In order to build up energy for the busy week ahead, leading up the big party launch on Thursday for The Woman Who Drew Buildings I decided to take Sunday off: no writing, no reading, no thinking, no brooding, just a blank mind and a relaxed body.
But my good intentions and Sunday lounging were dive-bombed by Mariella Frostrup interviewing William Boyd on BBC Four’s A Good Read – a genial, articulate interchange full of little plums for all good novelists to gobble up.
Here we go again!
William Boyd is an interesting mixture - laid back, articulate, self possessed - a witness to the Biafran war as a growing child and a product of Gordonstaun, the austere Scottish boarding school . He writes clever, accessible, literary-comic, occasionally darkly-comic novels (First one I read was A Good man in Africa. Brilliant.)
He and Mariella discussed his new novel Ordinary Thunderstorms, his film writing, his other novels, and - best of all - the state of the novel from the inside. His comparison of the importance of the novel vis-a-vis the film was masterly.
There were lots of Plums From The Boyd Basket:
- ‘Fiction is no more a hoax than is historical writing …’
- The novel – although it’s ‘made up’, invented, to achieve authenticity – is the more powerful because history is shaped by forces that the author cannot replicate. (I suppose the proposal here is that a novel is more whole, more capable of delivering a fully worked, authentically imagined truth.)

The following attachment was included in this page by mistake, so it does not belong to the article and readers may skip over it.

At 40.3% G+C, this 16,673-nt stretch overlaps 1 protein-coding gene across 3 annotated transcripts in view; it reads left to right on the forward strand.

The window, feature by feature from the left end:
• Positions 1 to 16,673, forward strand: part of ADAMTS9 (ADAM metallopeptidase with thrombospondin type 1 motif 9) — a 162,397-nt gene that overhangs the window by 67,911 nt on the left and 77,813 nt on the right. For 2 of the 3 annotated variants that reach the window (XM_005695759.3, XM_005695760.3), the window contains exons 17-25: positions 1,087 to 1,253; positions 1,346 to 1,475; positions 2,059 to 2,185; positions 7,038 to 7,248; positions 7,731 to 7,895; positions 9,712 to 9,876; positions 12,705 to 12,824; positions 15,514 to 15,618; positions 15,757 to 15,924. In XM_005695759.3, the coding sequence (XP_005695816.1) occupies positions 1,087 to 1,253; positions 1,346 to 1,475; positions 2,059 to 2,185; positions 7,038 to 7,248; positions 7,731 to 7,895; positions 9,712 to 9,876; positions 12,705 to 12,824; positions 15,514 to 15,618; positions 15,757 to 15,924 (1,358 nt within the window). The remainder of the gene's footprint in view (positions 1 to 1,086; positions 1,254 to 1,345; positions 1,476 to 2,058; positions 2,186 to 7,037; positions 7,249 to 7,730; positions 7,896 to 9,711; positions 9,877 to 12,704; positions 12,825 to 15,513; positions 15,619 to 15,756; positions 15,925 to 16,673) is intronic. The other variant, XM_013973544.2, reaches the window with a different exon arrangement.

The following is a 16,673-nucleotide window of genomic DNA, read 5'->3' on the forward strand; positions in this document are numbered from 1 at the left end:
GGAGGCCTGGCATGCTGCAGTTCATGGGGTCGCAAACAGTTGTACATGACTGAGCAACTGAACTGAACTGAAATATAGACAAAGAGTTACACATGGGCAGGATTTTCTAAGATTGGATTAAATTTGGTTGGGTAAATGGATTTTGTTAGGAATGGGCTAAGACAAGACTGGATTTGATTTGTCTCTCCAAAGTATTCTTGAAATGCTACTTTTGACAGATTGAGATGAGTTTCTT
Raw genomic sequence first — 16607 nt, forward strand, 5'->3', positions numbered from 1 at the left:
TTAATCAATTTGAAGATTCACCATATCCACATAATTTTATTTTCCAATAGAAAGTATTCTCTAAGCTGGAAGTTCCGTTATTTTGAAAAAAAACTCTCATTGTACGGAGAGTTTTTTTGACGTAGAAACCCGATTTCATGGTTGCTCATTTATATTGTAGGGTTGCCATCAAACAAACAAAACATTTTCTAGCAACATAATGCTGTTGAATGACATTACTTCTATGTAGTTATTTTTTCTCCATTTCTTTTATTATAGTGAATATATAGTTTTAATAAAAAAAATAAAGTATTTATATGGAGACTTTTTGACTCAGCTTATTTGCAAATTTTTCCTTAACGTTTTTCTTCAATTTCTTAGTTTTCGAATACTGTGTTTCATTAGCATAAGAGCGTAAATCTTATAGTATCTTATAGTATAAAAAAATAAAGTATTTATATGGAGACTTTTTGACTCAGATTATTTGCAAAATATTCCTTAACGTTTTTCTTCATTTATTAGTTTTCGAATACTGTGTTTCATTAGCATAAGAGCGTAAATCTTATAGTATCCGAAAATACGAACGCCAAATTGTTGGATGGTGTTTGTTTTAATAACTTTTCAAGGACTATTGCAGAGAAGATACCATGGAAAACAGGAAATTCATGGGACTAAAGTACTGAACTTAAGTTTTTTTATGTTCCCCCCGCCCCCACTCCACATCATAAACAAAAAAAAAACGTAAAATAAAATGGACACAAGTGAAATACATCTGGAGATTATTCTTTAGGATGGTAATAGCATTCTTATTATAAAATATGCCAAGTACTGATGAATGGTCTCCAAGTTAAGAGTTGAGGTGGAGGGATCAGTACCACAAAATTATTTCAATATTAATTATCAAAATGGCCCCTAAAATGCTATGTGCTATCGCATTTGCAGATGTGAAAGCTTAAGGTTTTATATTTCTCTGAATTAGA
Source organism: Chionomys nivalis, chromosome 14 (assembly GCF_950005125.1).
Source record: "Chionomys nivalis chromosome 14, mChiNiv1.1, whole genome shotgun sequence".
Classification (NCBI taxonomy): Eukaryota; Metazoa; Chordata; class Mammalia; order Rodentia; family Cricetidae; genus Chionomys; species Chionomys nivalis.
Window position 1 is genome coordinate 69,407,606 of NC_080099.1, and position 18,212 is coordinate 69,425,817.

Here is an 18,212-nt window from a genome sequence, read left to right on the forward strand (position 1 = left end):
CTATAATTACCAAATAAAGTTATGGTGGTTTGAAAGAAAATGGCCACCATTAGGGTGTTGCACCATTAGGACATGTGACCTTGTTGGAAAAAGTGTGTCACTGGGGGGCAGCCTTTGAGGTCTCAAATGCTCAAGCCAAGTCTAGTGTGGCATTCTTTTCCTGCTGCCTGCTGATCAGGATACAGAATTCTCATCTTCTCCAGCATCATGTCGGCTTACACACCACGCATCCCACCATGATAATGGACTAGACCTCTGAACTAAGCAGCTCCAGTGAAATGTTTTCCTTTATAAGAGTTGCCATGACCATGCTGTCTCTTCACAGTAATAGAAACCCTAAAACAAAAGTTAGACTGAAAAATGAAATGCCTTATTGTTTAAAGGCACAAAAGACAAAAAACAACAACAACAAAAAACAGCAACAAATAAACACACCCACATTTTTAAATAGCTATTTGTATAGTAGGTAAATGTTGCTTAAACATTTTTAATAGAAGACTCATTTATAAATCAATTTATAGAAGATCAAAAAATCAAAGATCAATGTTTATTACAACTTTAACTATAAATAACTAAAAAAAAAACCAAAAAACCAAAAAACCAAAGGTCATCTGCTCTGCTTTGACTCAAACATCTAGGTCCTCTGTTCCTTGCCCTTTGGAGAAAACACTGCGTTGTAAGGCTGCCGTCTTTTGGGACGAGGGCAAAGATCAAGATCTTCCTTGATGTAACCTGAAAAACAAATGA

- To find out about a time or a life, read the fiction of that time. (This pleased me, as it has always been part of the pleasure of the research when I write my stories. For instance as well as all the usual research for my WW2 novel A Thirsting Land, - which has early scenes in Alexandria, - I studied the whole Alexandria Quartet by Lawrence Durrell.(Beautiful, well located, complicated, contemporaneous novels.)
- I would also add to that the fact that magazines and newspapers of any modern time can add great, if coded, insight. I have this treasure trove of magazines (see above) from 1939 t0 1945, bought from a junk shop who had acquired them from a farmer’s wife who had stored them for fifty years in a barn …) I studied them, for the same novel.
- Any life is an aggregate of good luck and bad luck. - A perfect firework to light up the structure of a novel.
- He talked of authentic randomness. Another firework! I’ll have to think a little – a lot - more about that.
I have always listened to the radio. Today I was reminded that it is a basket of juicy plums: a whole mountain of plums standing there in the literary market place. Perhaps very good for a writer on a quiet Sunday afternoon. And proof that there’s no rest for the wicked.*
* For the record, I have written a novel called this: No Rest For the Wicked. It starts on the day of the funeral of Sarah Bernhardt in Paris in 1923 and is about this rather picaresque travelling theatrical troop…